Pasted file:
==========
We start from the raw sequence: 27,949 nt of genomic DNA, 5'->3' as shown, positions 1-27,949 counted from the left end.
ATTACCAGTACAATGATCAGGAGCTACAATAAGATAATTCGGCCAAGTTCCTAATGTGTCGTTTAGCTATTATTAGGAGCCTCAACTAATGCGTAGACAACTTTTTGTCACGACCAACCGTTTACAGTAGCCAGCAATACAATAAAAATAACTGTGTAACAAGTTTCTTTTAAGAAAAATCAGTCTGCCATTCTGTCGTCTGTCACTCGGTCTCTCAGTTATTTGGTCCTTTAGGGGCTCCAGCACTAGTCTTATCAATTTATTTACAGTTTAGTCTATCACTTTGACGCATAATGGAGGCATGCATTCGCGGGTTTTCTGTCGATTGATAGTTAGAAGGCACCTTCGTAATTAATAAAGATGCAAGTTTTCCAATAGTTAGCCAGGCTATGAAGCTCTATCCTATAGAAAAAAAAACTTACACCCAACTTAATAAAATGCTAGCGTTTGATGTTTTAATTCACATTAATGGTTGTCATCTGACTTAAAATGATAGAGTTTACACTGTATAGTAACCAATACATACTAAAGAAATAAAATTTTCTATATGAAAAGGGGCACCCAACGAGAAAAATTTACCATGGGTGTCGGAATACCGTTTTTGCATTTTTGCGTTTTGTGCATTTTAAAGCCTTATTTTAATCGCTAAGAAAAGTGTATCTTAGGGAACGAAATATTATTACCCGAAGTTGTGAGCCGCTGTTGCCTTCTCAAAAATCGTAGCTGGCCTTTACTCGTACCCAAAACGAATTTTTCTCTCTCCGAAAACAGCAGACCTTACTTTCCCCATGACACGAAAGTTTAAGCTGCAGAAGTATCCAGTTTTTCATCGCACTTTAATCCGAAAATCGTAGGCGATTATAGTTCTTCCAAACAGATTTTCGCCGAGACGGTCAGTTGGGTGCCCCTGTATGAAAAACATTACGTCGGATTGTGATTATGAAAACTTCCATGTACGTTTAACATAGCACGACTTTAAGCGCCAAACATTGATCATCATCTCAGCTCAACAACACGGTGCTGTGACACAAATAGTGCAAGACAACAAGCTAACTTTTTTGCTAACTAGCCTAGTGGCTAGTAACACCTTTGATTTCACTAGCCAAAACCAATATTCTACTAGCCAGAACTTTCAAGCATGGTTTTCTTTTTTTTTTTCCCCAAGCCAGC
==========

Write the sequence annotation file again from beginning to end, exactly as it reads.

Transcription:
We start from the raw sequence: 27,949 nt of genomic DNA, 5'->3' as shown, positions 1-27,949 counted from the left end.
ATTACCAGTACAATGATCAGGAGCTACAATAAGATAATTCGGCCAAGTTCCTAATGTGTCGTTTAGCTATTATTAGGAGCCTCAACTAATGCGTAGACAACTTTTTGTCACGACCAACCGTTTACAGTAGCCAGCAATACAATAAAAATAACTGTGTAACAAGTTTCTTTTAAGAAAAATCAGTCTGCCATTCTGTCGTCTGTCACTCGGTCTCTCAGTTATTTGGTCCTTTAGGGGCTCCAGCACTAGTCTTATCAATTTATTTACAGTTTAGTCTATCACTTTGACGCATAATGGAGGCATGCATTCGCGGGTTTTCTGTCGATTGATAGTTAGAAGGCACCTTCGTAATTAATAAAGATGCAAGTTTTCCAATAGTTAGCCAGGCTATGAAGCTCTATCCTATAGAAAAAAAAACTTACACCCAACTTAATAAAATGCTAGCGTTTGATGTTTTAATTCACATTAATGGTTGTCATCTGACTTAAAATGATAGAGTTTACACTGTATAGTAACCAATACATACTAAAGAAATAAAATTTTCTATATGAAAAGGGGCACCCAACGAGAAAAATTTACCATGGGTGTCGGAATACCGTTTTTGCATTTTTGCGTTTTGTGCATTTTAAAGCCTTATTTTAATCGCTAAGAAAAGTGTATCTTAGGGAACGAAATATTATTACCCGAAGTTGTGAGCCGCTGTTGCCTTCTCAAAAATCGTAGCTGGCCTTTACTCGTACCCAAAACGAATTTTTCTCTCTCCGAAAACAGCAGACCTTACTTTCCCCATGACACGAAAGTTTAAGCTGCAGAAGTATCCAGTTTTTCATCGCACTTTAATCCGAAAATCGTAGGCGATTATAGTTCTTCCAAACAGATTTTCGCCGAGACGGTCAGTTGGGTGCCCCTGTATGAAAAACATTACGTCGGATTGTGATTATGAAAACTTCCATGTACGTTTAACATAGCACGACTTTAAGCGCCAAACATTGATCATCATCTCAGCTCAACAACACGGTGCTGTGACACAAATAGTGCAAGACAACAAGCTAACTTTTTTGCTAACTAGCCTAGTGGCTAGTAACACCTTTGATTTCACTAGCCAAAACCAATATTCTACTAGCCAGAACTTTCAAGCATGGTTTTCTTTTTTTTTTTCCCCAAGCCAGC